Emergency and admissions staff at The Ottawa Hospital wear these buttons with their pronouns.
Your pronouns are an important part of your identity, just like your name. Assuming that someone’s pronouns are based on looks can not only be wrong, but it can also be hurtful and even harmful. Transgender staff and volunteers at The Ottawa Hospital answer frequently asked questions about personal pronouns and how to use them respectfully.
What are pronouns?
Answered by Darla Burrow (she/her), eLearning Administrator
A pronoun is another word that replaces a noun and is often used to convey gender.
However, because a person’s actual gender may differ from the one they were assigned at birth, they may use different pronouns than expected (i.e. a trans woman using female pronouns like her ). A person’s pronouns may also change over time as they explore and better understand their gender. Some people have genders that don’t fit into the masculine/feminine binary and often use them/them pronouns. Some experience gender in a fluid way that slides between binary positions, changing pronouns or using multiple sets of pronouns at once (he/they or he/him/they). Others know gender beyond standard English vocabulary and may use neopronouns like xe/xir or fae/faer or have genders rooted in the historical roles of their specific culture whose pronouns do not translate into English. There are people who don’t use any pronouns and prefer to have their name used in contexts where third person pronouns would be used.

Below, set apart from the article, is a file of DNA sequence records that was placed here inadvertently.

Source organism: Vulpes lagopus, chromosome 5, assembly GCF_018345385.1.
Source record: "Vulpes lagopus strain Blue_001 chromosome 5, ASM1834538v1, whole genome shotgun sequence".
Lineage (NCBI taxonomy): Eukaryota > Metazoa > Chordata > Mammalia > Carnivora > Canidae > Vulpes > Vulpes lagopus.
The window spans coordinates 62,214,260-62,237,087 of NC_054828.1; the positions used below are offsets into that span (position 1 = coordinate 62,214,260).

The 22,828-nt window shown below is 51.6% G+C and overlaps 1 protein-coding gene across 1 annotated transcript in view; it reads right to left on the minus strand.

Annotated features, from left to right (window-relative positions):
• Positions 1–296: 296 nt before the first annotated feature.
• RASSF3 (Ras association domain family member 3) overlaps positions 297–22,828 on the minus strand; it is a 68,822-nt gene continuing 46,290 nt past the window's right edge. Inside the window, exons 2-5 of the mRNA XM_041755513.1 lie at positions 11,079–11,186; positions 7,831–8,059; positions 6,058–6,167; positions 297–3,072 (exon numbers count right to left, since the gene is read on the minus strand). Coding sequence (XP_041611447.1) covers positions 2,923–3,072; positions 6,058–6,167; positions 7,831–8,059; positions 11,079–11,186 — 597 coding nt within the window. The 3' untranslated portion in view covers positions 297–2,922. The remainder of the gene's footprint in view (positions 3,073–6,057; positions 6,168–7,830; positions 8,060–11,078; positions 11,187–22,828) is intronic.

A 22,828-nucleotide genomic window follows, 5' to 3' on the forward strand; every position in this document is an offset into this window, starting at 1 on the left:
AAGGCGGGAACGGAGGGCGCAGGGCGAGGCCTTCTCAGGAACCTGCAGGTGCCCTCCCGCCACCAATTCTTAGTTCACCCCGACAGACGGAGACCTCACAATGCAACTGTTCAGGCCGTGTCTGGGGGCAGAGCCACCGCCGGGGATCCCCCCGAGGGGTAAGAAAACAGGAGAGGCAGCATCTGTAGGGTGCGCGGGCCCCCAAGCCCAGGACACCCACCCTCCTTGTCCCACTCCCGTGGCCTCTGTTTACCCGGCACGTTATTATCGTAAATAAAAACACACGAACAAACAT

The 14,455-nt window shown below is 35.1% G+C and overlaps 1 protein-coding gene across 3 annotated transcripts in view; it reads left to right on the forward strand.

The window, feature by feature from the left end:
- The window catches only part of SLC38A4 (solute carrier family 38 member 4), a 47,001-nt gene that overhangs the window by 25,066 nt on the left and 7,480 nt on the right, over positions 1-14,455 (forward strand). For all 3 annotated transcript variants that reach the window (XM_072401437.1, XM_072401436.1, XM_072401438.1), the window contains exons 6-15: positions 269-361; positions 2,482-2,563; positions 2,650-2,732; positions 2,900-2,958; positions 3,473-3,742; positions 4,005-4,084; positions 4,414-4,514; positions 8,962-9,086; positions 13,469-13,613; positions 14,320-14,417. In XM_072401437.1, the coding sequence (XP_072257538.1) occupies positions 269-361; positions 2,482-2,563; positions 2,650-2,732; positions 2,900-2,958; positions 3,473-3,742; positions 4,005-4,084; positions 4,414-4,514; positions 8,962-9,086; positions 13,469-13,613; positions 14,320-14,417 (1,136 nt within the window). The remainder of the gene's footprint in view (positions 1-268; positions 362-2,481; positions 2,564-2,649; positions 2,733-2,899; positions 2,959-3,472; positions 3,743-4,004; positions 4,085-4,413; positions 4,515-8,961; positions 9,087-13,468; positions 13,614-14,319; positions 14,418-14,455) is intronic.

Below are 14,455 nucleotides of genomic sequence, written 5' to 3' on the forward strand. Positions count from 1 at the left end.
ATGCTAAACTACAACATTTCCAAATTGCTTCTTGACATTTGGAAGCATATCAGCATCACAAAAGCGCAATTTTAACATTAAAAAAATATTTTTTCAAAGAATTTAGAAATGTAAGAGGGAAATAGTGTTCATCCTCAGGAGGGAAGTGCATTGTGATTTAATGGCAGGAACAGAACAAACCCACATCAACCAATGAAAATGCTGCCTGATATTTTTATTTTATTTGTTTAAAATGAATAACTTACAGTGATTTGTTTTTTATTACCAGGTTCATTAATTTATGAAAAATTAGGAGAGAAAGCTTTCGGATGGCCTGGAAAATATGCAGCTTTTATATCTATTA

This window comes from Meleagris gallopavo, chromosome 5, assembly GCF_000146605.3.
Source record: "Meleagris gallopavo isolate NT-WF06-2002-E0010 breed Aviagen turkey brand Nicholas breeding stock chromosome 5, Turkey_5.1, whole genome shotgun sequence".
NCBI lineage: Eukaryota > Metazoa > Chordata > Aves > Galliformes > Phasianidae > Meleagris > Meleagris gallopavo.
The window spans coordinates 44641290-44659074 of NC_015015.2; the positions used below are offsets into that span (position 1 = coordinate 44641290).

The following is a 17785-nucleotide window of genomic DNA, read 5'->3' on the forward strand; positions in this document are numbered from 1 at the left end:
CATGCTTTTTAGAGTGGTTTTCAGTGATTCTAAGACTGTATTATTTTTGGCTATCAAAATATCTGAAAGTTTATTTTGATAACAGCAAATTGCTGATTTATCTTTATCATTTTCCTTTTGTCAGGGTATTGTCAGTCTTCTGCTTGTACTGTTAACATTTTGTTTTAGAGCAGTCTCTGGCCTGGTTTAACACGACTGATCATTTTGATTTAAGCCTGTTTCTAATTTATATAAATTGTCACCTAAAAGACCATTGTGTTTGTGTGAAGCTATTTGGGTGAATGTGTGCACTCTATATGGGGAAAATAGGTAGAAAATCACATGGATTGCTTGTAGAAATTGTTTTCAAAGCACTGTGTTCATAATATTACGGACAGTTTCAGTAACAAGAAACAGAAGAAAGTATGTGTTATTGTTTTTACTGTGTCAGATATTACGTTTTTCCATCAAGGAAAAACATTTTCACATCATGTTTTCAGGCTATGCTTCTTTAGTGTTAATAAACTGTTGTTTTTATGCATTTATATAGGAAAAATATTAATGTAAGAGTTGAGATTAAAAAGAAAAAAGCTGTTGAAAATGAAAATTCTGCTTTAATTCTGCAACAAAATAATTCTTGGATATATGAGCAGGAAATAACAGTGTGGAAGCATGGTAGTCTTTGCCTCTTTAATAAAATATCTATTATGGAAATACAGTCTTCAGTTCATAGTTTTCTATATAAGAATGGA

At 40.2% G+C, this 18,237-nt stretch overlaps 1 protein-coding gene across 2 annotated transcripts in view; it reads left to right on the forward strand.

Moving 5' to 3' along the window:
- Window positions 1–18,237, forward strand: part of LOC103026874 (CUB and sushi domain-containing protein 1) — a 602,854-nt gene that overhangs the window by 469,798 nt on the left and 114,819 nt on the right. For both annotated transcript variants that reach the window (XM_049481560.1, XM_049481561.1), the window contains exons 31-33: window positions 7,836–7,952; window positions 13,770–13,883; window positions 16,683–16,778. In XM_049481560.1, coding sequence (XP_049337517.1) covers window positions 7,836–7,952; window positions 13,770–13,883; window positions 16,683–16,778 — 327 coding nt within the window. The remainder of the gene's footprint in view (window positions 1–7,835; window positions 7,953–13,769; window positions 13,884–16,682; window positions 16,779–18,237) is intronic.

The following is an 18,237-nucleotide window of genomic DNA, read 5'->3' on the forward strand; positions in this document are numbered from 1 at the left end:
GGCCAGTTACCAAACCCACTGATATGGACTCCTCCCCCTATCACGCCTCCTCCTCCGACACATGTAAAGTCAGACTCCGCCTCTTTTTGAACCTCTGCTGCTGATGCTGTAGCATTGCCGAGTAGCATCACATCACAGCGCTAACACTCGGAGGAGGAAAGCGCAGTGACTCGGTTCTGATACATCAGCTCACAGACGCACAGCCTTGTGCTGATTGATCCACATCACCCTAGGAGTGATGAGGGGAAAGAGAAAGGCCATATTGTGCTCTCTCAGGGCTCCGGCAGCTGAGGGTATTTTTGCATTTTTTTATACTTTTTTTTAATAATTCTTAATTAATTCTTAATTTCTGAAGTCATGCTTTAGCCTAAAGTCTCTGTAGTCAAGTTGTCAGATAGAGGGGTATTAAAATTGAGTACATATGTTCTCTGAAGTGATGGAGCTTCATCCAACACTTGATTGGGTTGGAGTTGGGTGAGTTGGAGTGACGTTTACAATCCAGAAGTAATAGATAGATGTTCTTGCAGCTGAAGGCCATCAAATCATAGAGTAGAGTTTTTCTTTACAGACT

Why is it important to respect and ask for personal pronouns?